Pioneering ex-BBC television crews responsible for bringing colour into our homes in the late 1960s will bring TV history to life in the foyer of the National Science and Media Museum in Bradford later this month (November 23-24).
ADAPT LIVE, part of the Being Human festival, will reunite veteran TV crews to demonstrate the skills that brought us some of Britain’s earliest colour TV shows.
The veteran crews and kit were reunited and filmed for ADAPT (www.adaptTVhistory.org.uk), a research project funded by the European Research Council and based at Royal Holloway, University of London. The project aims to research and document the history of British broadcast television technology between 1960 and the near-present.
During ADAPT LIVE, participants – all of them former television producers and technicians who worked on BBC outside broadcasts during the 1960s and 1970s – will share stories, host live demonstrations and screen footage to share how television used to be made.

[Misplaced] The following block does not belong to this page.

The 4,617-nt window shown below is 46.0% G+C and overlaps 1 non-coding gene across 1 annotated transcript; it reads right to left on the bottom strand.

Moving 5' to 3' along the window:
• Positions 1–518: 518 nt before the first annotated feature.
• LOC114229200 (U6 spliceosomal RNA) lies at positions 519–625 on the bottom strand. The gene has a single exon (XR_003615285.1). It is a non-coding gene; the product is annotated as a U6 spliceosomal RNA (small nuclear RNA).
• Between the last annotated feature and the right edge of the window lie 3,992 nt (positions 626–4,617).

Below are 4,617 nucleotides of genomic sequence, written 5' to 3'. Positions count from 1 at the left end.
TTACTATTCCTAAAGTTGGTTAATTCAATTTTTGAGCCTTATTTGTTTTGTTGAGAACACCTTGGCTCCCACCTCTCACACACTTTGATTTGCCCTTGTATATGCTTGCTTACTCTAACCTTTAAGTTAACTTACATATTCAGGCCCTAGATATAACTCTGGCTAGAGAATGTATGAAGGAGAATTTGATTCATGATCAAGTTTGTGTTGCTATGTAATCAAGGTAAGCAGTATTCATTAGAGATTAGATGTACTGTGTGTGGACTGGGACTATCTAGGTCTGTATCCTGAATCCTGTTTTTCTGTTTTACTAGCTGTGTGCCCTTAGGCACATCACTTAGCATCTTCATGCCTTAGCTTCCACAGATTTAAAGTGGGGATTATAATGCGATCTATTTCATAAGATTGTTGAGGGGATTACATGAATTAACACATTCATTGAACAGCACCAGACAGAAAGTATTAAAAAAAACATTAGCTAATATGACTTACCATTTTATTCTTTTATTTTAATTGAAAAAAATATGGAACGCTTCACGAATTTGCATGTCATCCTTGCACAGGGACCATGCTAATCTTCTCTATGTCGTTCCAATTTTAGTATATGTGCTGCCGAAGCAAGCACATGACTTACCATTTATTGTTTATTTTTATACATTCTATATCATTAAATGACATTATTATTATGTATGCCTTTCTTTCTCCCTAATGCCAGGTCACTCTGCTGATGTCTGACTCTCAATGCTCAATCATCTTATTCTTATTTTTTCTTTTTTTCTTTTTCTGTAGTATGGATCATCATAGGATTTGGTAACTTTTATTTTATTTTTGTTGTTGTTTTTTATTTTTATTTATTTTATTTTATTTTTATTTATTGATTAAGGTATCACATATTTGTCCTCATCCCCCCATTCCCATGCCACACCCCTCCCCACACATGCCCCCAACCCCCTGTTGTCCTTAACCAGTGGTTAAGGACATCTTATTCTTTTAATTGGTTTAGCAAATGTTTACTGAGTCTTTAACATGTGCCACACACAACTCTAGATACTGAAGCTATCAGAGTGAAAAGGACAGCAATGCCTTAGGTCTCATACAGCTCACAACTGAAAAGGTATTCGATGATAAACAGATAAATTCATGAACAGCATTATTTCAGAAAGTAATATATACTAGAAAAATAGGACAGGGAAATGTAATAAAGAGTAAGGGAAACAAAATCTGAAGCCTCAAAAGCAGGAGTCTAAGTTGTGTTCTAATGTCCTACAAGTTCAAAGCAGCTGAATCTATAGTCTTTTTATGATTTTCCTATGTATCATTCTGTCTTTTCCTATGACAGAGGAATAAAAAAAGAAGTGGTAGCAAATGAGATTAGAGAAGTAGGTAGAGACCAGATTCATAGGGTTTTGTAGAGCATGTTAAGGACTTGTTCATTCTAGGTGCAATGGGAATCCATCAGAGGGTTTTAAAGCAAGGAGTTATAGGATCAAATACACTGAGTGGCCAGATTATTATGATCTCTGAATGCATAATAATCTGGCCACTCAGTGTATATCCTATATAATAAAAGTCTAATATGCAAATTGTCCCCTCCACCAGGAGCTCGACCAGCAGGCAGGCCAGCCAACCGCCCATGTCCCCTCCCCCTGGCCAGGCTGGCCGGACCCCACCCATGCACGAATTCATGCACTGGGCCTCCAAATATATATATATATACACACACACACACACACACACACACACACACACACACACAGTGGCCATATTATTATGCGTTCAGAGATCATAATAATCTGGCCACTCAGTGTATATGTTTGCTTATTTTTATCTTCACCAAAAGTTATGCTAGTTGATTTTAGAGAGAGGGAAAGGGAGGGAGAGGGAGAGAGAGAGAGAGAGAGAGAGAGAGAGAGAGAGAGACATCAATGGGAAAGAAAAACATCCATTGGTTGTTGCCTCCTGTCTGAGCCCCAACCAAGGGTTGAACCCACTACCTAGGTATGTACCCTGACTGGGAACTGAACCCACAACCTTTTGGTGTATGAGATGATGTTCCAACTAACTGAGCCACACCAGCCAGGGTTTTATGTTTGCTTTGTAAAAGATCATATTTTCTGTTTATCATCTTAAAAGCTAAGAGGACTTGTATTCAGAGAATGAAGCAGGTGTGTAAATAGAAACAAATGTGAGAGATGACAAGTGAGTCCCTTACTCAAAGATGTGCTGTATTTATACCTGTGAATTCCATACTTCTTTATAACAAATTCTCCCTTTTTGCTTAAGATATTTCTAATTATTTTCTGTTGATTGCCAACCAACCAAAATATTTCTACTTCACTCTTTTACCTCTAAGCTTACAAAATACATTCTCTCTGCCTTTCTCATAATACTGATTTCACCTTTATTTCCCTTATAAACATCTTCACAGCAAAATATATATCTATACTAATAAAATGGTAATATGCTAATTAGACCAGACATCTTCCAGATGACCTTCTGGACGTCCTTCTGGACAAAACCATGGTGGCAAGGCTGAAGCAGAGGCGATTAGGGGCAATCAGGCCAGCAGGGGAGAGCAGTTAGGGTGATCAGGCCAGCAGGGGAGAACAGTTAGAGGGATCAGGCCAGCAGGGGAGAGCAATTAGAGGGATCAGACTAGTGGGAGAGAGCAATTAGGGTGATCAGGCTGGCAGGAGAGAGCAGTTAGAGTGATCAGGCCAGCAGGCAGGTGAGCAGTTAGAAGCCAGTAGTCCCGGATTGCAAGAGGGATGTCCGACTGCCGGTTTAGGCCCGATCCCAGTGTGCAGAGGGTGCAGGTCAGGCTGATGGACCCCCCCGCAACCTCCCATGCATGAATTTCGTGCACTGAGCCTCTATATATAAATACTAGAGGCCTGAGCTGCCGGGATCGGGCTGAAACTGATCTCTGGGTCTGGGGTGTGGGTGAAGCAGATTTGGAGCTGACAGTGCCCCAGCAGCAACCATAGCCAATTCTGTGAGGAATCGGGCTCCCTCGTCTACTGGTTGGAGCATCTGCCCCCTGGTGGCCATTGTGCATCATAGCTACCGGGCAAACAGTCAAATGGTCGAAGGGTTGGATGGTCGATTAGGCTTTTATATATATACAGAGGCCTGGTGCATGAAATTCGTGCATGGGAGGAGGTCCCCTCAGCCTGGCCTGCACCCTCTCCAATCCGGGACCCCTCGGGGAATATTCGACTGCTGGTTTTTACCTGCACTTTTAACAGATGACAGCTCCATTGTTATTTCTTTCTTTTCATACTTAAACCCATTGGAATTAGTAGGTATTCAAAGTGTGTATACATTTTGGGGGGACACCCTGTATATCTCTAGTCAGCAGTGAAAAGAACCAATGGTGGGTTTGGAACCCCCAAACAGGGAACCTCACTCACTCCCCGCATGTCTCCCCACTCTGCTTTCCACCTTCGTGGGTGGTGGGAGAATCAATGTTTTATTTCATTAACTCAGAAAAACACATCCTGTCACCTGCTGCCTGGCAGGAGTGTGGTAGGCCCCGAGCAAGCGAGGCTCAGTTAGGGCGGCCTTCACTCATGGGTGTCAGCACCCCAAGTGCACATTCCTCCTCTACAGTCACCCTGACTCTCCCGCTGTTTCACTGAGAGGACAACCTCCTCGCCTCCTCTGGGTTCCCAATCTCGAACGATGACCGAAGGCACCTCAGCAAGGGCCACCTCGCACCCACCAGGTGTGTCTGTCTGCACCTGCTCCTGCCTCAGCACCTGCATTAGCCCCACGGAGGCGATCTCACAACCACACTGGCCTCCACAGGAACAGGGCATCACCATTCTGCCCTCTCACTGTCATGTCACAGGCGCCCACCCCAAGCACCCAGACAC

The event will include a rare opportunity to see working demonstrations of historic television camera, including the iconic Pye PC80 and EMI 2001, which were among the earliest colour cameras regularly used in the UK.
The exhibition includes:
- Live outside broadcast with original kit from late 1960s/early 1970s.
- ADAPT footage screening and live Q&A with experienced directors, cameramen, sound and lighting engineers.
- Memory Booth – Your opportunity to tell us about your memories of 1970s TV and your thoughts about the ADAPT project.
The exhibition is FREE but booking is required for the Q&A via the Being Human Website https://beinghumanfestival.org/event/adapt-live-2/
To find out more about the ADAPT project visit: www.adaptTVhistory.org.uk